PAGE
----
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Effects of feral horse herds on plant communities across a precipitation gradient




Baur, Lauren, author
Smith, Melinda D., advisor
Schoenecker, Kathryn A., committee member
Meiman, Paul, committee member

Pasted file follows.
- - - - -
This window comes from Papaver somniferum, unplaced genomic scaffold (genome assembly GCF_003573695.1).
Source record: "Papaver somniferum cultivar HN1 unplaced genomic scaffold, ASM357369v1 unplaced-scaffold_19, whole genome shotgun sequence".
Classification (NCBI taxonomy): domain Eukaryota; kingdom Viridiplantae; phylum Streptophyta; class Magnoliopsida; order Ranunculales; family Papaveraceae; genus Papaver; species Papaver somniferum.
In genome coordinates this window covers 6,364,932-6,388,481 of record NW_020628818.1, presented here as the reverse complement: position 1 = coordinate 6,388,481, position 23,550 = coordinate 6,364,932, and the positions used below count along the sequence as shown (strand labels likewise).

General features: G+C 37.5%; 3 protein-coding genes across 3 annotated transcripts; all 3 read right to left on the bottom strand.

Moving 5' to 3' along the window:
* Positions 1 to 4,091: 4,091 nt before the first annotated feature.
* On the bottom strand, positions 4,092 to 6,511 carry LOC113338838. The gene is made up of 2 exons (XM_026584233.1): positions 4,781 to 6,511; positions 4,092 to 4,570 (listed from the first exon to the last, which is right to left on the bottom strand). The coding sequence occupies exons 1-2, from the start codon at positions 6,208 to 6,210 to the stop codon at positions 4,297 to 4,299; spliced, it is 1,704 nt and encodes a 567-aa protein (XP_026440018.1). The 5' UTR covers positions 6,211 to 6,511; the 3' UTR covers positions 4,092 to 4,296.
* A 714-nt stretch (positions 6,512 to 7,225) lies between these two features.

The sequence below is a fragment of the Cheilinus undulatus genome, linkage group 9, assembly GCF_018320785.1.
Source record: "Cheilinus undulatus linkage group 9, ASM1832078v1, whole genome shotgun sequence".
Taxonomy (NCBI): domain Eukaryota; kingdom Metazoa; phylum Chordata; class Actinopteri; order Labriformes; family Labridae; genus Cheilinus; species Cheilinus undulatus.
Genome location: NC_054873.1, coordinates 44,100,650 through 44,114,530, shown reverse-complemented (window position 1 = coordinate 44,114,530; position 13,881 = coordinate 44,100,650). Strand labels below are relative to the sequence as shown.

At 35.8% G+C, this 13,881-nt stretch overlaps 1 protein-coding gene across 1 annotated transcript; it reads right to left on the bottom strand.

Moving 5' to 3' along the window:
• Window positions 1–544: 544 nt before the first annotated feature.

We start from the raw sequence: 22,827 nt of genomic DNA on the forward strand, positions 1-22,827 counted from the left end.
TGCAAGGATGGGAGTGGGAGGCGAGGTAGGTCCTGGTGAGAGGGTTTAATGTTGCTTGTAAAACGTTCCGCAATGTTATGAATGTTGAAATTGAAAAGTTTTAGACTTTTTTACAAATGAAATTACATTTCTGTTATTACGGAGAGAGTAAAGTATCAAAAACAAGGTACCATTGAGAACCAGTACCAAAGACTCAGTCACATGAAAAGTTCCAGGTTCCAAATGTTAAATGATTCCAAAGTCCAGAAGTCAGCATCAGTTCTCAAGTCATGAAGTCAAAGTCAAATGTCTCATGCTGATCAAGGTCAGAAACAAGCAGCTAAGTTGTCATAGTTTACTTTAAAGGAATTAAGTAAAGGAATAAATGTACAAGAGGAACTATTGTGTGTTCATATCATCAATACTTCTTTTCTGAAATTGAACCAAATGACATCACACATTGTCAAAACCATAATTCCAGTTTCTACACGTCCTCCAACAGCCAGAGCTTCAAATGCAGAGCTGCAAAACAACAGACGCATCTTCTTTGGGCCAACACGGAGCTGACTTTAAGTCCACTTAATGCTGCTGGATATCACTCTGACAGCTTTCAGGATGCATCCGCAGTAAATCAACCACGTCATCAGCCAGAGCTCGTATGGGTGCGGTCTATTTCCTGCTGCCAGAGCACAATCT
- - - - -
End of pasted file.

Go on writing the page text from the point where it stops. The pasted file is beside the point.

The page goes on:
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Feral horse herds in the western United States are managed with the goal of maintaining "a thriving natural ecological balance" with their environment. Because rangeland ecology is complex and grazers such as horses can have different effects under different environmental conditions, more data are needed to better inform Appropriate Management Levels and other management decisions. We used long-term grazing exclosures and fenceline contrasts to evaluate the impacts of feral horses on plant communities at five sites across the western United States. These sites ranged from 229 to 413 mm mean annual precipitation and represented four different ecosystems (Great Basin desert, Colorado Plateau, Rocky Mountain grassland and mixed grass prairie). We found that feral horses significantly reduced grass biomass and total biomass at alpha=0.1, but did not have a significant effect on plant community composition, species richness, diversity, evenness, or dominance. The effects of horses did not vary by site, indicating that different precipitation levels are not driving differences in grazing effects within the range encompassed by our sites. In other words, our results imply that while feral horses do reduce plant biomass, they are not causing plant community shifts, and their effects may not be as site-specific as has been assumed. Additional multi-site studies, preferably with standardized exclosures and larger sample sizes, would increase our understanding of feral horse grazing effects.


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